Times: Shavuot is Tuesday night-Thursday night. Candlelighting is Tuesday 4:51pm; Wednesday (after) 5:51pm; Shavuot ends Thursday 5:51pm.
Shabbat Candlelighting is Friday 4:50pm; Shabbat ends Saturday 5:51pm. The weekly Torah Portion is Behaalotcha. Queen’s Birthday is Monday, June 9th.
Mincha in the CBD: Mincha will resume next Tuesday at our usual location at Level 5 South, 459 Collins St, at 1.00pm Mon-Thu. Please note: there will be NO Mincha minyan Tues- Thurs due to Shavuot and Monday (June 9th) due to Queens Birthday.
Limmud Oz, the festival of Jewish learning, takes place 7-9 June at Monash University (Caulfield Campus). Check the web site for details.
Study: June 4th) Wed 1.15 Shiur in recess due to Shavuot.
(June 9th) Mon 12.30 No Shiur – Queen’s Birthday ; Wed 1.15 @Billing Bureau
Kosher Food in the CBD: Kosher sandwiches and snacks provided by Sidewalk Cafe under Kosher Australia hashgacha are available at the following locations:
-CBW Express- 181 William Street (Open late until 9pm)
-Pronto on Flinders – 335 Flinders Lane
Kosher sandwiches and snacks delivered daily to the CBD.
SANDWICHES: egg mayonnaise and tomato, tuna mayonnaise and pickles, smoked salmon and herbed cream cheese, crisp lettuce, sliced cheese, tomato, cucumber and salad. SNACKS: natural berry yogurt with oat cluster crumble, fresh fruit salad, mixed berry muffin
Thought of the Week with thanks to Isaac Balbin. The weekly Torah reading of Beha’alotcha, which immediately follows Shavuot, speaks about the requirement to blow trumpets when the people of Israel are in danger. Their message is to draw strength and unity before going into battle. In contemporary times, we pray daily for similar outcomes.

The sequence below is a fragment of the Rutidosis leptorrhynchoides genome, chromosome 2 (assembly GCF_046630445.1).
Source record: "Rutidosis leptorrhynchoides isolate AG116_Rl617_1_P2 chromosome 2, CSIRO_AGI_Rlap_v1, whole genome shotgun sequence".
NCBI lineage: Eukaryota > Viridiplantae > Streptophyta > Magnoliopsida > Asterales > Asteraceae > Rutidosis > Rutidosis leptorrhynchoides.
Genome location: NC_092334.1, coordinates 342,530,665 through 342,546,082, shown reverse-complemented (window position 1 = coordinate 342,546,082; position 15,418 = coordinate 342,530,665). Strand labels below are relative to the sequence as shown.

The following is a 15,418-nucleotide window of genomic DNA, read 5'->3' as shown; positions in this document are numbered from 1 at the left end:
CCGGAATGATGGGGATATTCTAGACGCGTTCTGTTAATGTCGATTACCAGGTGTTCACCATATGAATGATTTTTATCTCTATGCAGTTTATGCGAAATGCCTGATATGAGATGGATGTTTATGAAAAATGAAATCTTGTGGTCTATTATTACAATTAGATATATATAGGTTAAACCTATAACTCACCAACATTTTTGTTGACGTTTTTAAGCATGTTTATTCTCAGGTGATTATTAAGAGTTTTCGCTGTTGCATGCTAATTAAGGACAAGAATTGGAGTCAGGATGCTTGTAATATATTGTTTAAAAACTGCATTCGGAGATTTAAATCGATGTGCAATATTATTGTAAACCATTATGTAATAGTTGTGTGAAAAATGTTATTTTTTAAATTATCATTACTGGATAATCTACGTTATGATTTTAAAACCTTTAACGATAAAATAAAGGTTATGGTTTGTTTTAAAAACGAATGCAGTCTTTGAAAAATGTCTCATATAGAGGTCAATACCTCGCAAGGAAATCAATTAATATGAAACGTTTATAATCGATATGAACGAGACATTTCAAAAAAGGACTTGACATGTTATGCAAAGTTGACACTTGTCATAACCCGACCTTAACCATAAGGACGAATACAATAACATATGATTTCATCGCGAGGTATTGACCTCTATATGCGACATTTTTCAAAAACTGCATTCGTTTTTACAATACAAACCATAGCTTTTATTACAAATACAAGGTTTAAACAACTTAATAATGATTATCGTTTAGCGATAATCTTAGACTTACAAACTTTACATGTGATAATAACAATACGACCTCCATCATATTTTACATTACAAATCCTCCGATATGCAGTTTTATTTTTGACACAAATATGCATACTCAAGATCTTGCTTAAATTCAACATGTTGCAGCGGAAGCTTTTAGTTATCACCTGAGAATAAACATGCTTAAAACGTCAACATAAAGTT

Maimoinides is of the view that prayer is a Biblical obligation (the Shemoneh Esreh) whilst Nachmanides contends that it is of Rabbinic obligation. What is at the root of their disagreement? Rav Soloveitchik ז’ל explained that Maimonides felt that the precarious existence of each person would be a sufficient motivator to pray each day Biblically, as they would know their volatile daily existence. Nachmanides held that this was too much to expect. Most people would only be motivated at the time of stress and the need for delivery, similar to the blowing of the trumpets at a time of need. Maimonides can be seen as an idealistic commentary on human nature, whereas Nachmanides was perhaps a more realistic view.
Let’s look at the Shavuot functions in our community over the last 20 years. They have morphed, I would say, from a Maimonidean idealistic context through the traditional Tikun Leil Shavuos, to a Nachmanidean context. These days, Shules must resort to every tantalising type of hourly event in order to entice those who might slumber to be aroused to attend. That is reality. That is the Nachmanidean approach. Maimonides was arguably more Torah for Torah’s sake. There are no need for gimmicks and special approaches. One only has to genuinely uncover a layer of Jewish learning, in earnest, to be magnetically attracted towards the genius and Godliness inherent in the Torah.
May we all gain over Shavuos, each in their way, and at their level. Not participating, though, is not a view we find recorded, whether it be prayer or learning.